How to Choose a Diaphragm Pump – A Complete Guide
Diaphragm pumps are a great option for delivering high volumes of material at relatively low pressures. They typically resist wearing as they do not have a piston moving through a cyclinder but a simple rubber diaphragm or diaphragms that are displaced side to side allowing material to be sent (more on diaphragm vs piston pumps can be found here). So you may have finally decided a diaphragm pump is the right choice for your pumping needs, now it is time to learn how to properly select a diaphragm pump.
Factor 1 to Determine for Choosing a Diaphragm Pump – Pump Volume Requirements
Diaphragm pumps can pump material ranging from a gallon per minute up to hundreds of gallons per minute depending on the overall size of the diaphragm pump and the speed at which it is operating. An important fact when choosing a diaphragm pump is to ensure that you try to select a pump that will run at about 50% of its maximum potential capacity under normal use. Having the pump run at half of its maximum capacity will ensure the pump runs for a long time without need of much maintenance. Any diaphragm pump should list its operating capacity in Gallons per minute either in the service manual or on the sales sheet (see below for example).
Factor 2 in Choosing a Diaphragm Pump – Drive Type for Displacement Pump
There are a variety of options available to drive the diaphragm of a diaphragm pump back and forth enabling it to pump material. Common drive options for diaphragm pumps include electric drive or air driven pumps. The drive will be important because it can impact where the pump will operate and the if the diaphragm pump can be safely used. Electric drive diaphragm pumps will be able to run anywhere electric is available but are typically not a safe solution for areas where hazardous levels of flammable materials are present (like in paint areas). In contrast air operated diaphragm pumps will work anywhere where compressed air can be provided to drive a diaphragm and are safe even around paints and similar materials because air doesn’t provide a source of ignition.
Factor 3 when Choosing a Diaphragm Pump- Materials the pump is composed of
Diaphragm pumps are offered in a variety of material builds. In general, the most common options that are available for diaphragm pump materials include the material that the ball and seat of the pump are made of, and the material that the pump body is made of. There is a lot to be considered but in general common options for coatings includes stainless steel ball and seats and PTFE diaphragm materials. Stainless steel will be more wear resistant but expensive while PTFE is more cost effective but may not hold up to abrasive materials as well. Additionally stainless will tend to be more resilient to heat.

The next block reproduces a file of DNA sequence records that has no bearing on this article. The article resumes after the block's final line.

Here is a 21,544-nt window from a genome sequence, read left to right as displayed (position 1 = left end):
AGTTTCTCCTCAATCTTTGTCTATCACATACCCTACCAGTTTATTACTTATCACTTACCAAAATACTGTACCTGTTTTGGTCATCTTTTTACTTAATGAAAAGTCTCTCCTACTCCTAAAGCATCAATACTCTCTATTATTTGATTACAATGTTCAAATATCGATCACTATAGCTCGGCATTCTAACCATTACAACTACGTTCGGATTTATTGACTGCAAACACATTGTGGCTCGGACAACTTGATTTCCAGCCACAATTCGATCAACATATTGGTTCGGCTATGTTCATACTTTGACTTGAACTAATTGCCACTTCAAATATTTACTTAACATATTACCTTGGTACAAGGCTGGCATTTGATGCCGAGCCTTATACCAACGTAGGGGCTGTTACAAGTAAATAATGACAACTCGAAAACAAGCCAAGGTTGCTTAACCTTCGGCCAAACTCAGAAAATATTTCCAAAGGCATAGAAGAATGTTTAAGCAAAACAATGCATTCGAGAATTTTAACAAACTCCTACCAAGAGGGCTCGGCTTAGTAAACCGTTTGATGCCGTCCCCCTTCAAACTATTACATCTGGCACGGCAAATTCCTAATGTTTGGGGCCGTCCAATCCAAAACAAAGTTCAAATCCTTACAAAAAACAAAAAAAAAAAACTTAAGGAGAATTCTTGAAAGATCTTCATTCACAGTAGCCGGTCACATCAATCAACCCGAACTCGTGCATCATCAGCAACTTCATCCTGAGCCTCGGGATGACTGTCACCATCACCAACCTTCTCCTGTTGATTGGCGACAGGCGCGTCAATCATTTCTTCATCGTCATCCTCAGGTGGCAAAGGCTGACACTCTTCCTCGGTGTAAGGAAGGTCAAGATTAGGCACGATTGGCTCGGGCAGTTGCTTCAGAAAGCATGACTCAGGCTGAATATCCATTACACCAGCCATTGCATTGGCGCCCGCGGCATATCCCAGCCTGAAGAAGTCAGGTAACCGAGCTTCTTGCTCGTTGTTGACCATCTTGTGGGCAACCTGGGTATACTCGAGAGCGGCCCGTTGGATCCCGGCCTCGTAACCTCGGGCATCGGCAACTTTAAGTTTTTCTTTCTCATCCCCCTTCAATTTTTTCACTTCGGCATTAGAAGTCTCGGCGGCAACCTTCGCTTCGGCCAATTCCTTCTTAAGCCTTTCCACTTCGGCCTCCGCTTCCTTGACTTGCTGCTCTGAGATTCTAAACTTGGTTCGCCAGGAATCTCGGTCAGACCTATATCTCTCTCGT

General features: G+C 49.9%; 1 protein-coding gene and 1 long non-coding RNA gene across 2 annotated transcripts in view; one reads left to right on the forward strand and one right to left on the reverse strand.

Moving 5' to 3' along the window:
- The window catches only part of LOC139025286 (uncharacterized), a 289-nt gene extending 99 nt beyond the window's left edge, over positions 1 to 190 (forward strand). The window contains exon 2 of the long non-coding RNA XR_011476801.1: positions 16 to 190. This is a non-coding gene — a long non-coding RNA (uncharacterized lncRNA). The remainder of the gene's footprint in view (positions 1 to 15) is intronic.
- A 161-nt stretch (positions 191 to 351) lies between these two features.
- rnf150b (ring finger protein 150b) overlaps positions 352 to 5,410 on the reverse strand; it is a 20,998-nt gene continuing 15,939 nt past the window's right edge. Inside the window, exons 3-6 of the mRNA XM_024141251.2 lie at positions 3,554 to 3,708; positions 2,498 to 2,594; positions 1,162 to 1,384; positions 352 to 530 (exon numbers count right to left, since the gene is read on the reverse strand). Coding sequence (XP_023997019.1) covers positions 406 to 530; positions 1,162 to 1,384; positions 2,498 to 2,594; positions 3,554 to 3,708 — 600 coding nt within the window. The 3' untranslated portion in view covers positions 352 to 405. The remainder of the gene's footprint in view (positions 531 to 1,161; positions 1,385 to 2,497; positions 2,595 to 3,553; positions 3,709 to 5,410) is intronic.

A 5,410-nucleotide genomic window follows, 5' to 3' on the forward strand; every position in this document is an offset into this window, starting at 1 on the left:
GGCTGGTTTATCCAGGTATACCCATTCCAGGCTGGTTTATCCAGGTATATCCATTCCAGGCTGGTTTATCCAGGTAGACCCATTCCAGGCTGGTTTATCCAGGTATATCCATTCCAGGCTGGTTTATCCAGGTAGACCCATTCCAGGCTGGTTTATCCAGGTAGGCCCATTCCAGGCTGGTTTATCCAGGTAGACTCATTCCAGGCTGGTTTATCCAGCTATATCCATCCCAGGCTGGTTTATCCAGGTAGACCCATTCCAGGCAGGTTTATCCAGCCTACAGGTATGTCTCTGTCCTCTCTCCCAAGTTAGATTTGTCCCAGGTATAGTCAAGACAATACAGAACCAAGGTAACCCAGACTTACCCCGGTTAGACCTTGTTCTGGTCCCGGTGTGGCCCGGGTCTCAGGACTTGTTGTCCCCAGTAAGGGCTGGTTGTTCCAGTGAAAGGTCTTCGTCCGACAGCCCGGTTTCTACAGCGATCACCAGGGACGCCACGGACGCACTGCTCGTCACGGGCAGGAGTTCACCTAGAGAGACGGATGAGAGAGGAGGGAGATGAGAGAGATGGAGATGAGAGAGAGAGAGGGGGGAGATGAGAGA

Factor 4 when Choosing a Diaphragm Pump – The Pumps Performance Curve for Air Operated Diaphragm Pumps
Any diaphragm pump will have a performance curve which will give you a lot of additional detail on the pump. Common information that a diaphragm pump performance curve will address will include how much volume (CFM) of air the pump will require at various operating levels and how much as well as how far the material can be supplied at various operating levels of the pump. Below we have taken a sample pump curve and broken down the components that are shown. The important thing to know for your particular diaphragm pump is that you have the proper amount of air for your pump to operate and that the pump will be able to deliver material at the rate you want and over the distance you need to deliver material. As an example, the chart below shows a pump performance curve. On the right side of the chart is the distance you want to move material, on the left side is the pressure the pump will need to be run at, along the bottom is the gallons per minute of material you will want to deliver. You will select a distance you need to deliver material over (in our example 40 feet), then you will select how many GPM you need to deliver (20 in the example). Next, move up from GPM to find the solid line that corresponds with pumping material the distance you want it to be moved. This line will be curved and you will follow the curve to the left to find the pressure required to deliver material a given distance at a given GPM. In our example to move 20 GPM of material with this pump over 40 feet will require 60 PSI. Finally, you will locate the nearest curved dotted line on the diaphragm pump curve to find the CFM required for this level of performance which would be 20 CFM. The important thing to check is that the diaphragm pump your considering will be able to supply the amount of material you want (remember you will typically want the pump to be running at about 50% capacity at most to reduce wear though the curve will show higher operating rates as options), over the distance you want, and you have the air you need to run the pump.
Ultimatley a diaphragm pump is a great way to deliver large volumes of material quickly and effectively. To ensure you get great results from your diaphragm pump, consider the four factors we discussed here to look at when choosing a diaphragm pump. By following this simple advice you will be able to ensure you select a diaphragm pump that will last and perform well. If you need further advice on diaphragm pumps contact us today.